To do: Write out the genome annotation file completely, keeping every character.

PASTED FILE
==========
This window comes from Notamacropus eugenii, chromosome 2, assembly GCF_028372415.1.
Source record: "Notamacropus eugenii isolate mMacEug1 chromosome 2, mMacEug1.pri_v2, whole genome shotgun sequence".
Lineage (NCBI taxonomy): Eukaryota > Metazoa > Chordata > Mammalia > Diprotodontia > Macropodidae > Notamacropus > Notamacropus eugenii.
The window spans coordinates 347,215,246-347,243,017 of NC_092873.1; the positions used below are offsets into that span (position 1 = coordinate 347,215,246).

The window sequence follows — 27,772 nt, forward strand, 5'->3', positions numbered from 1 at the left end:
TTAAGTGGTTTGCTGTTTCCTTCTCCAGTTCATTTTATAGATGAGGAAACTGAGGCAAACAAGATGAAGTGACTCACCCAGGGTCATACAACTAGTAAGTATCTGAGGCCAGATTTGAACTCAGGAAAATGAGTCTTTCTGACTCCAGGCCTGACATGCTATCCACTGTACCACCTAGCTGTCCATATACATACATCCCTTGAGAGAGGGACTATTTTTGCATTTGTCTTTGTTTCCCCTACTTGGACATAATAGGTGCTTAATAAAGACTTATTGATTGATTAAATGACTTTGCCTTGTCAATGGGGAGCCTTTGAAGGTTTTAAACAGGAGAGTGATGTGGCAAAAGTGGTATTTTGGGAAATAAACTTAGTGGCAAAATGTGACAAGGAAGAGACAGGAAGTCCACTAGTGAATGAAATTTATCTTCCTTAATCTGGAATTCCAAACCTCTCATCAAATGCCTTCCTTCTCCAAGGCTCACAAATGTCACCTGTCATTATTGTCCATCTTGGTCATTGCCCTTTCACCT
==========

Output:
This window comes from Notamacropus eugenii, chromosome 2, assembly GCF_028372415.1.
Source record: "Notamacropus eugenii isolate mMacEug1 chromosome 2, mMacEug1.pri_v2, whole genome shotgun sequence".
Lineage (NCBI taxonomy): Eukaryota > Metazoa > Chordata > Mammalia > Diprotodontia > Macropodidae > Notamacropus > Notamacropus eugenii.
The window spans coordinates 347,215,246-347,243,017 of NC_092873.1; the positions used below are offsets into that span (position 1 = coordinate 347,215,246).

The window sequence follows — 27,772 nt, forward strand, 5'->3', positions numbered from 1 at the left end:
TTAAGTGGTTTGCTGTTTCCTTCTCCAGTTCATTTTATAGATGAGGAAACTGAGGCAAACAAGATGAAGTGACTCACCCAGGGTCATACAACTAGTAAGTATCTGAGGCCAGATTTGAACTCAGGAAAATGAGTCTTTCTGACTCCAGGCCTGACATGCTATCCACTGTACCACCTAGCTGTCCATATACATACATCCCTTGAGAGAGGGACTATTTTTGCATTTGTCTTTGTTTCCCCTACTTGGACATAATAGGTGCTTAATAAAGACTTATTGATTGATTAAATGACTTTGCCTTGTCAATGGGGAGCCTTTGAAGGTTTTAAACAGGAGAGTGATGTGGCAAAAGTGGTATTTTGGGAAATAAACTTAGTGGCAAAATGTGACAAGGAAGAGACAGGAAGTCCACTAGTGAATGAAATTTATCTTCCTTAATCTGGAATTCCAAACCTCTCATCAAATGCCTTCCTTCTCCAAGGCTCACAAATGTCACCTGTCATTATTGTCCATCTTGGTCATTGCCCTTTCACCT